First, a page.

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New Blood Test for Colorectal Cancer Shows Promise in Early Detection, Study Finds

New Blood Test for Colorectal Cancer Shows Promise in Early Detection, Study Finds

Colorectal cancer (CRC) is the third most diagnosed cancer in adults in the United States. Detecting it early could prevent over 90% of related deaths. Despite this, more than a third of the screening-eligible population isn’t current with screening, highlighting the need for more accessible and convenient screening methods.

Blood Test vs. Colonoscopy and Stool Tests

A recent study published in the New England Journal of Medicine has shown promising results for a new blood test designed to screen for CRC. The test, which detected the disease in 83% of people confirmed to have it, aims to improve compliance with CRC screening.

While the blood test’s detection rate is similar to that of at-home stool tests, it is not as high as that of the gold-standard colonoscopy. For 10% of participants, the blood test falsely gave a positive result when the colonoscopy found nothing. However, having more screening test options increases the likelihood of people participating in cancer screening.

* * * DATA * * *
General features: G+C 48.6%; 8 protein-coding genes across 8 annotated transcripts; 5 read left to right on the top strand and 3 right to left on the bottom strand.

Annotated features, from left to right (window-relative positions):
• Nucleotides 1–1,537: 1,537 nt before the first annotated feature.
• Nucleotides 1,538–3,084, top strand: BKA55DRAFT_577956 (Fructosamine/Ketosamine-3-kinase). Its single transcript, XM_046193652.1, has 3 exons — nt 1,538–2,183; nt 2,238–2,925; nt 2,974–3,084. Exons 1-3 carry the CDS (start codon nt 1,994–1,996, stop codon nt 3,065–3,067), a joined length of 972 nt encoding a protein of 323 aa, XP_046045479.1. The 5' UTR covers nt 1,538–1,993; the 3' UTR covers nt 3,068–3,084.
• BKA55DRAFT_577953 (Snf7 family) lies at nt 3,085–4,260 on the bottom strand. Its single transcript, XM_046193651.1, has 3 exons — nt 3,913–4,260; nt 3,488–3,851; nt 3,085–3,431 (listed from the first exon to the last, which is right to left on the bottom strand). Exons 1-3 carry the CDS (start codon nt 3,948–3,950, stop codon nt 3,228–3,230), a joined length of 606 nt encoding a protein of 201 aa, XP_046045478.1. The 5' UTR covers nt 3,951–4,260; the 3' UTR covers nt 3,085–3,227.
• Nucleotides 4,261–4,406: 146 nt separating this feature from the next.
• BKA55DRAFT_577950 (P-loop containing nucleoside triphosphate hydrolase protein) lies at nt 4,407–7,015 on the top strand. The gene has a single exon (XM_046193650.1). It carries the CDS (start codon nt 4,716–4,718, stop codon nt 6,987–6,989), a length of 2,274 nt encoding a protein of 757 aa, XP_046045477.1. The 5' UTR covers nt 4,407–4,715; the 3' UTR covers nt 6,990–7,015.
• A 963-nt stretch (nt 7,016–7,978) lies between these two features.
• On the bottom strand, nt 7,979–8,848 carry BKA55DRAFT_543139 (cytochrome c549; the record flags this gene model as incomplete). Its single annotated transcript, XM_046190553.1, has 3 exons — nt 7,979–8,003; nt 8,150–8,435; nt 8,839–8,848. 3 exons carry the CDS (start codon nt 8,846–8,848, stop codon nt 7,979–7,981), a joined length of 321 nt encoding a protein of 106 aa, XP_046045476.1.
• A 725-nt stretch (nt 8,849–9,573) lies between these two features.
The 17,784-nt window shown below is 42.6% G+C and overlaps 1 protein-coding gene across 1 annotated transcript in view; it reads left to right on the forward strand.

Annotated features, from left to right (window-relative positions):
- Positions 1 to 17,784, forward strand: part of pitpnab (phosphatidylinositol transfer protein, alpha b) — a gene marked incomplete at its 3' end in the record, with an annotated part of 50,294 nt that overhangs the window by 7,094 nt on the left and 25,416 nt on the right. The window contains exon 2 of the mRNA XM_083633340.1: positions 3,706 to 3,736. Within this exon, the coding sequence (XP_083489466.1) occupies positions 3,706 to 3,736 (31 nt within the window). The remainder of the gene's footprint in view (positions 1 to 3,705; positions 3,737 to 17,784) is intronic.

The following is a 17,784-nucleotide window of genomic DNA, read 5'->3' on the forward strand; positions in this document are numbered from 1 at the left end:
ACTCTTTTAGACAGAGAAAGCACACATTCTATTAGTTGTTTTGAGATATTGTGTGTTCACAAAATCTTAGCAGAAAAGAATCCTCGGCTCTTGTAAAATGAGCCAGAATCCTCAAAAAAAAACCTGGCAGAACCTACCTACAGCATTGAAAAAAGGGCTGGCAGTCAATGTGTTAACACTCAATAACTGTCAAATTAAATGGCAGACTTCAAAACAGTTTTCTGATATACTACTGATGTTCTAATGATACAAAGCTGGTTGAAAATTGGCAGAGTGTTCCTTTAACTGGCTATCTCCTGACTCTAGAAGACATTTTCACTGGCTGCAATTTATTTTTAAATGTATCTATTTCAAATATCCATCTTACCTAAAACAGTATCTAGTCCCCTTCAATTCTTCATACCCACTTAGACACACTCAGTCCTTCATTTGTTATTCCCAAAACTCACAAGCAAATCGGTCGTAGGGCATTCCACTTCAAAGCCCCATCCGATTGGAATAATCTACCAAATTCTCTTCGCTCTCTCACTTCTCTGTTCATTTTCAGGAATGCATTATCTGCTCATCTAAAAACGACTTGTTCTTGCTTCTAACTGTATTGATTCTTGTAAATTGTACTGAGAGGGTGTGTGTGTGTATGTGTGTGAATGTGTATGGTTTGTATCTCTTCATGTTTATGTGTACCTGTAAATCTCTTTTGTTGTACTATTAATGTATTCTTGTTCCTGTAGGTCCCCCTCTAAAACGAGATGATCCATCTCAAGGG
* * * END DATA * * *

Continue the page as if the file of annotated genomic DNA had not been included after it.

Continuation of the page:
How the Blood Test Works

The blood test, developed by Guardant Health, identifies cancer signals in the bloodstream by detecting circulating tumor DNA (ctDNA)—fragments of DNA released by cancer cells. These fragments contain unique mutations present only in cancer cells, allowing for specific detection of colorectal cancer.

The test’s sensitivity was found to be 83%, with a specificity of 90%. While these results are similar to some stool tests, colonoscopies remain the best way to detect and prevent colorectal cancer, as they allow for direct visualization and removal of tumors or polyps.

The Future of CRC Detection

Symptoms of colorectal cancer can vary, with some people experiencing fatigue or changes in bowel habits while others show no symptoms. This underscores the importance of regular screening, especially since many people currently forego screenings due to the available options.

The availability of a blood test could encourage more people to get screened, potentially reducing colorectal cancer-related deaths. However, the test is unlikely to be covered by insurance until it receives FDA approval, expected in the second half of 2024.

In conclusion, while the blood test offers a promising additional screening option for colorectal cancer, colonoscopies remain the gold standard for detection and prevention. Regular screenings are crucial for early detection and improved outcomes in colorectal cancer patients.

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